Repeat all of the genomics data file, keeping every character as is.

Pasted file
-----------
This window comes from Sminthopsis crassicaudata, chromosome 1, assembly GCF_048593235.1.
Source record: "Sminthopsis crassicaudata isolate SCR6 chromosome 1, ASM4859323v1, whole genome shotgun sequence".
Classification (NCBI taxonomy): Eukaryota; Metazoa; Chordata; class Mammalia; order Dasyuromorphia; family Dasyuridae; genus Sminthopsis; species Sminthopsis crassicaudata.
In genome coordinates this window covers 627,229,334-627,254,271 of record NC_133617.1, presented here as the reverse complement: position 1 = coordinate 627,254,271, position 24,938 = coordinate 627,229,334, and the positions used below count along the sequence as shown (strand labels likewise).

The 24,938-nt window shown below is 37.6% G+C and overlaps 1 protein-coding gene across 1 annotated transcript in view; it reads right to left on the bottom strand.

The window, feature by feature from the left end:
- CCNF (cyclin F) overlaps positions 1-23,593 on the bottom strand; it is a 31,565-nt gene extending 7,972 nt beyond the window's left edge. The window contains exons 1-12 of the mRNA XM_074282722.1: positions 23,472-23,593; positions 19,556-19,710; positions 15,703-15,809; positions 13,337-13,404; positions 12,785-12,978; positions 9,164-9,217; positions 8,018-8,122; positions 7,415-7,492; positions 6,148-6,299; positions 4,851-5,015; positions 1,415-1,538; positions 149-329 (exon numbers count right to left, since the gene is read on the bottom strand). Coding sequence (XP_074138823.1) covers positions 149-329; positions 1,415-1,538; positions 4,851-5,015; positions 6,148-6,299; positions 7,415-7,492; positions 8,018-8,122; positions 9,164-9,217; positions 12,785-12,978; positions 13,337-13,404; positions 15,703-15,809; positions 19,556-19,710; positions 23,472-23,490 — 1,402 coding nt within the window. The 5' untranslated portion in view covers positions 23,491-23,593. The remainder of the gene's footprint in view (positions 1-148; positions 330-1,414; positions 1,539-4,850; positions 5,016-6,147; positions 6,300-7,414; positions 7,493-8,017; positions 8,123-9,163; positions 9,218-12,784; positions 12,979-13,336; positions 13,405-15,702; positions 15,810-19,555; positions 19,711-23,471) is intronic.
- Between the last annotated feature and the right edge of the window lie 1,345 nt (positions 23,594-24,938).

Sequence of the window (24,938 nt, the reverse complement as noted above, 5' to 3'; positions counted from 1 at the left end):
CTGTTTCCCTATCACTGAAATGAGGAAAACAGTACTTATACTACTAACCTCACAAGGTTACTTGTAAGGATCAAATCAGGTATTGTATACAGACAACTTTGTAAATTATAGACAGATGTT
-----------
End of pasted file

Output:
This window comes from Sminthopsis crassicaudata, chromosome 1, assembly GCF_048593235.1.
Source record: "Sminthopsis crassicaudata isolate SCR6 chromosome 1, ASM4859323v1, whole genome shotgun sequence".
Classification (NCBI taxonomy): Eukaryota; Metazoa; Chordata; class Mammalia; order Dasyuromorphia; family Dasyuridae; genus Sminthopsis; species Sminthopsis crassicaudata.
In genome coordinates this window covers 627,229,334-627,254,271 of record NC_133617.1, presented here as the reverse complement: position 1 = coordinate 627,254,271, position 24,938 = coordinate 627,229,334, and the positions used below count along the sequence as shown (strand labels likewise).

The 24,938-nt window shown below is 37.6% G+C and overlaps 1 protein-coding gene across 1 annotated transcript in view; it reads right to left on the bottom strand.

The window, feature by feature from the left end:
- CCNF (cyclin F) overlaps positions 1-23,593 on the bottom strand; it is a 31,565-nt gene extending 7,972 nt beyond the window's left edge. The window contains exons 1-12 of the mRNA XM_074282722.1: positions 23,472-23,593; positions 19,556-19,710; positions 15,703-15,809; positions 13,337-13,404; positions 12,785-12,978; positions 9,164-9,217; positions 8,018-8,122; positions 7,415-7,492; positions 6,148-6,299; positions 4,851-5,015; positions 1,415-1,538; positions 149-329 (exon numbers count right to left, since the gene is read on the bottom strand). Coding sequence (XP_074138823.1) covers positions 149-329; positions 1,415-1,538; positions 4,851-5,015; positions 6,148-6,299; positions 7,415-7,492; positions 8,018-8,122; positions 9,164-9,217; positions 12,785-12,978; positions 13,337-13,404; positions 15,703-15,809; positions 19,556-19,710; positions 23,472-23,490 — 1,402 coding nt within the window. The 5' untranslated portion in view covers positions 23,491-23,593. The remainder of the gene's footprint in view (positions 1-148; positions 330-1,414; positions 1,539-4,850; positions 5,016-6,147; positions 6,300-7,414; positions 7,493-8,017; positions 8,123-9,163; positions 9,218-12,784; positions 12,979-13,336; positions 13,405-15,702; positions 15,810-19,555; positions 19,711-23,471) is intronic.
- Between the last annotated feature and the right edge of the window lie 1,345 nt (positions 23,594-24,938).

Sequence of the window (24,938 nt, the reverse complement as noted above, 5' to 3'; positions counted from 1 at the left end):
CTGTTTCCCTATCACTGAAATGAGGAAAACAGTACTTATACTACTAACCTCACAAGGTTACTTGTAAGGATCAAATCAGGTATTGTATACAGACAACTTTGTAAATTATAGACAGATGTT